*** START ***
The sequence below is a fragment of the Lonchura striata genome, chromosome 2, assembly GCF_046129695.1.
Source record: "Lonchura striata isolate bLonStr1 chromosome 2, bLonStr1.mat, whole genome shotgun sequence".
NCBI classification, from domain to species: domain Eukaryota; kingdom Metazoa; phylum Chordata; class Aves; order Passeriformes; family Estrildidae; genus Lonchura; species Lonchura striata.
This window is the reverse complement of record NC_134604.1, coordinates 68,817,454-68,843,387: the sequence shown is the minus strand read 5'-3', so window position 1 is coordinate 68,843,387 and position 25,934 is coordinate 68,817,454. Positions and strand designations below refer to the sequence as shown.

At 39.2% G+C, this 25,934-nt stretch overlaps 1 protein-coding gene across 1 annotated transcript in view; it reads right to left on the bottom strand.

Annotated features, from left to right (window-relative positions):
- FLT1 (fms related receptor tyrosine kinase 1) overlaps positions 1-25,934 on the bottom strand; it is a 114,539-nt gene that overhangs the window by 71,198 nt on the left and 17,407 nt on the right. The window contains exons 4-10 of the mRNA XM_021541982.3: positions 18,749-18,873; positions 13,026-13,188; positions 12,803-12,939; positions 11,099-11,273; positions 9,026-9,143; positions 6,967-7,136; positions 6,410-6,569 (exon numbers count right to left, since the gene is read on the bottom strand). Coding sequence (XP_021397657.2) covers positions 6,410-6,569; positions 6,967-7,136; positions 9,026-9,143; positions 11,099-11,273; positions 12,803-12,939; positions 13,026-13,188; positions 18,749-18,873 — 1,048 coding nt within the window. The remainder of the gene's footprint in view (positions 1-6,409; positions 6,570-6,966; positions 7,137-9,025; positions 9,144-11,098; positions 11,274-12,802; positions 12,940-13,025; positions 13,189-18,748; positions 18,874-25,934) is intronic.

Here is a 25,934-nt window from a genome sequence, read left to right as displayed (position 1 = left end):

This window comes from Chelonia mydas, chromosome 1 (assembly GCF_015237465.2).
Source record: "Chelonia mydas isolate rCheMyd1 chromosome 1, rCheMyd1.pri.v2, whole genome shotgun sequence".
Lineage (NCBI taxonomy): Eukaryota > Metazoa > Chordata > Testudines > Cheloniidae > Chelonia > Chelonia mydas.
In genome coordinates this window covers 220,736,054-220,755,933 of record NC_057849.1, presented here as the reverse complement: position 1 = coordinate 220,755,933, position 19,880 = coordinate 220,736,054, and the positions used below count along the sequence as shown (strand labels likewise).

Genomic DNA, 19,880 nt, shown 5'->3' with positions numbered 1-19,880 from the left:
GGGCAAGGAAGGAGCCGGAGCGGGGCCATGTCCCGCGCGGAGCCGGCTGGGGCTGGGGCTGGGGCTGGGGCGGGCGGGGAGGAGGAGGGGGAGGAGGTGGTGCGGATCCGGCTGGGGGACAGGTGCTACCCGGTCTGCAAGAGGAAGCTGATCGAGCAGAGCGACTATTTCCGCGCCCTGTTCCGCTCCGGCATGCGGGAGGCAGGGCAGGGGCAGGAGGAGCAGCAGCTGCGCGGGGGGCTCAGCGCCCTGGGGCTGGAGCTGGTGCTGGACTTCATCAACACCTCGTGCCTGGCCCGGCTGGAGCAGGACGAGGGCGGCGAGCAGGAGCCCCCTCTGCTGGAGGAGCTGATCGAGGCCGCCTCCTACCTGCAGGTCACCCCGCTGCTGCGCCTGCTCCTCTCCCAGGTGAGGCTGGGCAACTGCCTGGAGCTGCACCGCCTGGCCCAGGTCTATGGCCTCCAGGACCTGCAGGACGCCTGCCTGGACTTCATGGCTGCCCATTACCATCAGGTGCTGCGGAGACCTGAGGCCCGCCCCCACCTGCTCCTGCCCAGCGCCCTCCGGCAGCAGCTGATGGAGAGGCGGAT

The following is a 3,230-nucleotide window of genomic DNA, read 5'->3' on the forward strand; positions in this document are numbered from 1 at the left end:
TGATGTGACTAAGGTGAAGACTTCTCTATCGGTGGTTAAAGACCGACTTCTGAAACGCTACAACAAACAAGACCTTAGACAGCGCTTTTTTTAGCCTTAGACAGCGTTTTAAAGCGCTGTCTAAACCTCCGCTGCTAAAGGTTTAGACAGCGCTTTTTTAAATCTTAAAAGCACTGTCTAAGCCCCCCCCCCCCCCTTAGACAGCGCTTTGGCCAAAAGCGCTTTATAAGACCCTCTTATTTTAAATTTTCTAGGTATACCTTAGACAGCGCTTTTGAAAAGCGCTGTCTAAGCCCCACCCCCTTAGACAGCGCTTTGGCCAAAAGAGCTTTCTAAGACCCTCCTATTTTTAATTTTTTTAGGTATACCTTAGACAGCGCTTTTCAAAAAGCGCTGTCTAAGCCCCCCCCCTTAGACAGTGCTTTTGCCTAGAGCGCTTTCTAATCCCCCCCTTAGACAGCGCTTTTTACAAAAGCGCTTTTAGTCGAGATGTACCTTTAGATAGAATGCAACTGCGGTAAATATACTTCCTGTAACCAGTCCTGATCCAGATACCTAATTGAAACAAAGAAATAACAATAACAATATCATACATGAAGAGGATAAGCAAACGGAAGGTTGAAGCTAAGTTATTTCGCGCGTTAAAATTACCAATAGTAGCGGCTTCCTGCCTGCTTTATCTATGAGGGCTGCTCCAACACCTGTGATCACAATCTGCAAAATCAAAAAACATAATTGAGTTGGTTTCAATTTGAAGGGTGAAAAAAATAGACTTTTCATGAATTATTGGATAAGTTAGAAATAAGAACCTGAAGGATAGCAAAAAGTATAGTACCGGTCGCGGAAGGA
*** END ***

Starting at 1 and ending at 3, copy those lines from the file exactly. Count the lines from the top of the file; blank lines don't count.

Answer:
The sequence below is a fragment of the Lonchura striata genome, chromosome 2, assembly GCF_046129695.1.
Source record: "Lonchura striata isolate bLonStr1 chromosome 2, bLonStr1.mat, whole genome shotgun sequence".
NCBI classification, from domain to species: domain Eukaryota; kingdom Metazoa; phylum Chordata; class Aves; order Passeriformes; family Estrildidae; genus Lonchura; species Lonchura striata.